Azeem Rafiq hits out at 'unacceptable' failure to be shown Yorkshire's report into his racism allegations

Azeem Rafiq has still not received a copy of the full report which found he was a victim of racial harassment and bullying at Yorkshire, a spokesman for the cricketer has said.

Azeem Rafiq playing for Yorkshire in 2017. Picture: Bruce Rollinson

Last summer Rafiq made serious allegations about his time at the club, forcing Yorkshire to appoint lawyers to launch an investigation with an independent panel also put in place to oversee it.

Yorkshire today published a summary of the findings and recommendations made by the panel, rather than the report itself, and county chair Roger Hutton said there was "no question" Rafiq had been the victim of racial harassment during his first of two spells with the club.

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Yorkshire said Rafiq had made in excess of 40 allegations, seven of which were upheld in the report. Those that had not been were, in some cases, due to “insufficient evidence”.

The panel considered the question of whether Yorkshire was institutionally racist but could not reach a finding whether or not it was.

A spokesperson for Azeem Rafiq said there are still many outstanding questions about the investigation.

“We note that Yorkshire County Cricket Club has confirmed Azeem was the victim of racism and bullying during his two spells at Headingley," they said.

“However, we must highlight the atrocious way this process continues to be handled. Azeem was not given any notice of this morning’s statement – he received a copy only a couple of minutes before the media.

“Azeem and his team are not in a position to properly understand the club’s conclusions and how they reached them, because Yorkshire has not provided a copy of the report. This is clearly unacceptable and an abuse of process.

“What is clear is that Yorkshire County Cricket Club admits racism and bullying has taken place on many occasions, yet won’t accept the obvious – that this is an institutional problem.

“We also note that Baroness Morgan, the former Secretary of State for Digital, Culture, Media and Sport, has written to Yorkshire County Cricket Club in recent days demanding that Azeem see a full copy of the report. We further note the letter to Yorkshire from Julian Knight, the chair of the Digital, Culture, Media and Sport Select Committee, on Wednesday. We welcome their interventions.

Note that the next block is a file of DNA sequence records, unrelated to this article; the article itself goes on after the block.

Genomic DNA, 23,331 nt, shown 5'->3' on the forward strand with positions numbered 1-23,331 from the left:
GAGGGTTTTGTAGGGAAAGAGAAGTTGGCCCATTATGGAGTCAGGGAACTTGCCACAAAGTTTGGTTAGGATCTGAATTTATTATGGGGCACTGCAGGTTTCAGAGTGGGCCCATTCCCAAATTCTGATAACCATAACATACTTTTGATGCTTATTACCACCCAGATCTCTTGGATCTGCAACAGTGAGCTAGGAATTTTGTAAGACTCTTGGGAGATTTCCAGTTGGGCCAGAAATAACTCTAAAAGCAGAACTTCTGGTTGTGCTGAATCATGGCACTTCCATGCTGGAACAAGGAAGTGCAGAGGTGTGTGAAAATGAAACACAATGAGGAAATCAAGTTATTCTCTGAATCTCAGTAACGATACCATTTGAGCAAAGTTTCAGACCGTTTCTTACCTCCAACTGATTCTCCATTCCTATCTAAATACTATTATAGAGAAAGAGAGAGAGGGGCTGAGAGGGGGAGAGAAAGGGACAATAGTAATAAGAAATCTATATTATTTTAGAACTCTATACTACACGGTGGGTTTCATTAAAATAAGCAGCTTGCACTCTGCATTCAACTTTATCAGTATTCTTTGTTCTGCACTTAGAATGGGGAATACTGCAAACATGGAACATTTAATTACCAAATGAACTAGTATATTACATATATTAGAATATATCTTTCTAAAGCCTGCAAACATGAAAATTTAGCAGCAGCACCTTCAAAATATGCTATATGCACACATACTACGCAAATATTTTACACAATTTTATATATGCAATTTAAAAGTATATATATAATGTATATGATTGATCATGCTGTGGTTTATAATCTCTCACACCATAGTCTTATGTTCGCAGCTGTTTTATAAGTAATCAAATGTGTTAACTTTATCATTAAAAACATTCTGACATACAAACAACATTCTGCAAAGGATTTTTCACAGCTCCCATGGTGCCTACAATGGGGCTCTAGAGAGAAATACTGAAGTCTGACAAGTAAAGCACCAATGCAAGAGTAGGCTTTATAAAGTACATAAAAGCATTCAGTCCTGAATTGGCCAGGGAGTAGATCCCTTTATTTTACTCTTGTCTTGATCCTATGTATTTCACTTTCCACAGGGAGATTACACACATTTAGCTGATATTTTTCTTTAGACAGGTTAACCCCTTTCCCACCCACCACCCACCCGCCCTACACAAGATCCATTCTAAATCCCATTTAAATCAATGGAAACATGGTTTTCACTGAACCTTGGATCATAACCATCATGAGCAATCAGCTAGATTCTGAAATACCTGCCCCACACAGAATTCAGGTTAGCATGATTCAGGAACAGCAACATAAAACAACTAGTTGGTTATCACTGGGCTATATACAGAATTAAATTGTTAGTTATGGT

“We will provide a fuller statement in the coming days.”

A statement from county chair Roger Hutton said: “There is no question that Azeem Rafiq, during his first spell as a player at YCCC, was the victim of racial harassment.

“He was also subsequently the victim of bullying. On behalf of all at YCCC, I wish to extend my sincere, profound and unreserved apologies to Azeem and to his family.”

The report had found Rafiq, whose first spell at Yorkshire was between 2008 and 2014, had not been provided with halal food at matches, something which has now been rectified.

It found there were three instances of racist language being used prior to 2010 which amounted to harassment on the grounds of race.

The report said that in 2012 a former coach “regularly used” racist language.

During his second spell between 2016 and 2018, jokes around religion were made which left individuals feeling uncomfortable, it found.

Also in that time frame, a reference was made to Rafiq’s weight and fitness which amounted to bullying.

The report also accepted that there was a failure by the club in August 2018 to follow up on allegations Rafiq made at that time.

The final allegation to be upheld was that on a number of occasions prior to 2018 the club could have done more to make Muslims feel more welcome within their stadiums and should have dealt better with complaints of racism and anti-social behaviour within those stadiums.

It also found that all decisions made concerning Rafiq’s selection and ultimate release from the club were entirely based on cricketing reasons.

Hutton said: “There were a great many people at the club who cared deeply for Azeem and who worked extremely hard over a long period to develop and assist him, both personally and professionally, and who celebrated his successes and championed him at the club.

“And there were others that worked exceptionally hard with him on his cricket, particularly when he struggled for form.”

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